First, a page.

Local pharmacists discuss evolving industry
Some family-run, independent pharmacies still survive

By Brandon Anderegg

Feb. 8, 2019

It is believed that a drugstore has been in the Hometown Pharmacy building in Hartland as far back as 1894. The tall rectangular building can be seen in the photo on the right side of East Capitol Drive just beyond an electrical post.
Submitted photo

WAUKESHA — It’s no secret old-timey pharmacies with soda fountains, barstools and stained cabinetry have faded away, but some family-run and independent pharmacies have found a way to survive in an industry marked by acquisitions and mergers.

Dave Schultz, owner of Tobin’s Pharmacy in Oconomowoc, said it was in the 1970s when he began seeing pharmacies evolve. At that time, Schultz and his brother worked for his parents at the family’s Burlington Pharmacy, he said.

This era, Schultz said, was the time that pharmacies became quasi-department stores as they began offering much more than just prescriptions.

“Back in the early ’70s when the store became Tobin’s, that was the tilt at that time,” Schultz said. “It was actually my parents that had the vision that if you’re going to compete, you need to have a different angle.”

Competition against chains has affected the number of mom-and-pop pharmacies seen today, but the impact insurance companies have on small pharmacies has been just as challenging, Schultz added.

“Right now, 18.9 percent of our prescriptions are being paid at below our actual cost of the medication,” Schultz said. “That’s at Tobin’s, but this is happening to most pharmacies.”

Many insurance companies have contracts with certain pharmacies called Medicare D contracts, which are sometimes advertised by providers as “preferred pharmacies,” Schultz said. In other words, established customers may be driven to a different pharmacy because of their insurance plan and how it affects their co-pay for prescriptions.

“What that is forcing people to do is, your established customer is being forced to go to a different provider,” Schultz said. “And that’s a problem in pharmacy because you get to know a customer and you get to know what he’s got going on medically and then they’re forced to go to another provider.”

Washington County is an example of an area in Wisconsin where independent or family-run pharmacies no longer exist. Instead, Walmart and Walgreens may be the only options for Hartford residents, said Steve Volkert, Hartford administrator.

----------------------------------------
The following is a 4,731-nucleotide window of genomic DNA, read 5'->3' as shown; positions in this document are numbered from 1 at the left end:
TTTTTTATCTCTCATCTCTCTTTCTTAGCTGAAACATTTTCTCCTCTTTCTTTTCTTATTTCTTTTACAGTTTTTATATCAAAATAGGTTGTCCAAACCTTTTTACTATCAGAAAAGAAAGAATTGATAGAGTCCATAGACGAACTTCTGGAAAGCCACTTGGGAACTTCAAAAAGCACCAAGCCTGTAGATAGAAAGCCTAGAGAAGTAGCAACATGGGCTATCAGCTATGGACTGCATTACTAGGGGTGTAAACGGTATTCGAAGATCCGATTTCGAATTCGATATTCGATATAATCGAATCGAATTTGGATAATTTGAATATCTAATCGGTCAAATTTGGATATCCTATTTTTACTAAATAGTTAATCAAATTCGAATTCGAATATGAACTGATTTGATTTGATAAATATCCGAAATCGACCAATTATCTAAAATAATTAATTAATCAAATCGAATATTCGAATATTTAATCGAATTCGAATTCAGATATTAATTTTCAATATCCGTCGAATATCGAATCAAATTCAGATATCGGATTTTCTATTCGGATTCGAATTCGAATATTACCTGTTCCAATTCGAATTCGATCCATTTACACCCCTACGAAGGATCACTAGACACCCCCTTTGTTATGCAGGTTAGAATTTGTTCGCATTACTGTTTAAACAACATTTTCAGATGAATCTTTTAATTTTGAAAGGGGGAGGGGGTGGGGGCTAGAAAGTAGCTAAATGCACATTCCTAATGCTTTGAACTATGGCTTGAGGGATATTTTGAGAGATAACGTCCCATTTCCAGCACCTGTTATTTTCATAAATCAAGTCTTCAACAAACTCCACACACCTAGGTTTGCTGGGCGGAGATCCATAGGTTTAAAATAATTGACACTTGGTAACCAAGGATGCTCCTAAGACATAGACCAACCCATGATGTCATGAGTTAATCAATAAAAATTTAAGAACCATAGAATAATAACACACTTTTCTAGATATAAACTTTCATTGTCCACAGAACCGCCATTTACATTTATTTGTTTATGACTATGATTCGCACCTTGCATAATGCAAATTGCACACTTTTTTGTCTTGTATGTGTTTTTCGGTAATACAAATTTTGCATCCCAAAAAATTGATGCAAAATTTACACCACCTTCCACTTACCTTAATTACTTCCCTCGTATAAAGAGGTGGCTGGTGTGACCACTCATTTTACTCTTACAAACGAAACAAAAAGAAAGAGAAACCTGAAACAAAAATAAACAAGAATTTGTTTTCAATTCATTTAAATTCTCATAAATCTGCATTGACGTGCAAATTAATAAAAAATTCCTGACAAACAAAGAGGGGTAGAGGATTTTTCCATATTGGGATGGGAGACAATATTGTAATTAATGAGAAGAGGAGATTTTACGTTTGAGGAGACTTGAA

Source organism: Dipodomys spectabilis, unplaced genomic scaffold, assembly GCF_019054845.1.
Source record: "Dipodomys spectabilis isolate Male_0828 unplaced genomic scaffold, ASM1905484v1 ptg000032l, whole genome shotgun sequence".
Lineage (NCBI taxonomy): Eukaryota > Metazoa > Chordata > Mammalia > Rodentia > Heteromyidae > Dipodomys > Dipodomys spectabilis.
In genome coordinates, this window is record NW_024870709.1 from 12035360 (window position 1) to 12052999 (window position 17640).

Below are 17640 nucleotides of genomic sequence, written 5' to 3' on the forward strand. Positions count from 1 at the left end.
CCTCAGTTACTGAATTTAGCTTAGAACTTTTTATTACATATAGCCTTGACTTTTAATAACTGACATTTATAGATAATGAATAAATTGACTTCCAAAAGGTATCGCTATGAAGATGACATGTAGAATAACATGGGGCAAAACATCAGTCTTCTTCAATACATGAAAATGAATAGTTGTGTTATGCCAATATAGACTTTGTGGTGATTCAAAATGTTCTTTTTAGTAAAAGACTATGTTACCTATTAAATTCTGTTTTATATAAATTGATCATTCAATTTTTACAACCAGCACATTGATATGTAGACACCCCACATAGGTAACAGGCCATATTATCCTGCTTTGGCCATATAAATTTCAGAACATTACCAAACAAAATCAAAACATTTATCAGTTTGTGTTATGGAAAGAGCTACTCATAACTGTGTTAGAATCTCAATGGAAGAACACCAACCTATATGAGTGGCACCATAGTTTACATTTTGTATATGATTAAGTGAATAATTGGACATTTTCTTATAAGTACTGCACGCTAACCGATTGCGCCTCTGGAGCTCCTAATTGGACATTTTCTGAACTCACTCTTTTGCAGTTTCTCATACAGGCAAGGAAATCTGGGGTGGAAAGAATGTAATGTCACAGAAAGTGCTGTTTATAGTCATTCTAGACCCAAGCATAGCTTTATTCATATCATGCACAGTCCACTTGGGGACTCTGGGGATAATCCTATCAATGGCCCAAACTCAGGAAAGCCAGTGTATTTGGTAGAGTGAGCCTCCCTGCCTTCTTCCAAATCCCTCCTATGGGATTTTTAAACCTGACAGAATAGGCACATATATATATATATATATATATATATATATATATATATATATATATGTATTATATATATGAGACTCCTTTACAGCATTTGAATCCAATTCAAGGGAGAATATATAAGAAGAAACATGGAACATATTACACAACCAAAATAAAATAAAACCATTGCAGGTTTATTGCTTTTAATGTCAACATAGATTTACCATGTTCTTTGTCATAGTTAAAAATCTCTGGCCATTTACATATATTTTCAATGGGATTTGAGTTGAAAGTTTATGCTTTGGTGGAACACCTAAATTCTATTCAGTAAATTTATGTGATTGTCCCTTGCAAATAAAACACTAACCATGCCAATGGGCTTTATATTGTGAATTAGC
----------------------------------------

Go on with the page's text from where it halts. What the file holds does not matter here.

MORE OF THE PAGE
“There’s some successful mom-and-pop pharmacies in the Fox Valley but around here, I don’t think too many of them are still around,” he said.

Rexall in downtown Hartford was one of the last independent pharmacies in the county, said Scott Henke, Hartford Chamber of Commerce executive director. The building is now inhabited by Scoop Deville Ice Cream Shop and Bakery, which Henke said has tried to revive the old pharmacy feel.

“They (Rexall) used to have the soda fountain and the old prescription counters in the back,” said Henke. “It’s got to be 25-plus years in my opinion since something was anywhere, whether it was in Hartford or West Bend.”

Henke, who’s lived in the Hartford area for decades, said he’s not quite sure why pharmacies in the area have evaporated.

“I think it’s a lot like banking with the regulations and different things you have to do,” Henke said. “I think it may just be easier to not compete and go work for them.”


Personal touch

Rick Conner, owner of Hometown Pharmacy in downtown Hartland, said owning an independent pharmacy means going the extra mile for customers. On occasion, Conner will make at-home prescription deliveries as well as administer immunizations at home or in vehicles for those who cannot make it to the pharmacy, he said.

“I’ve opened up the pharmacy after hours to take care of patients and even given out my personal cellphone,” Conner said.

For Conner, independent pharmacies like his take the time to educate their patients on alternatives to prescription medications, such as nutritional supplements and preventive health care plans to avoid certain ailments from becoming long-term, he said.

“You get more personalized care and we have more time to coordinate things with doctors and other health care professionals,” Conner said. “With independents, we have a little more time to tailor the services we offer to get the best outcome for the patient.”

And that extra time pharmacists spend can mean the difference between life and death.

“At least twice last year, we caught two drug interactions that could have potentially killed an individual,” Schultz said. ‘‘People don’t think about that, all they think about is, ‘what’s my co-pay?’”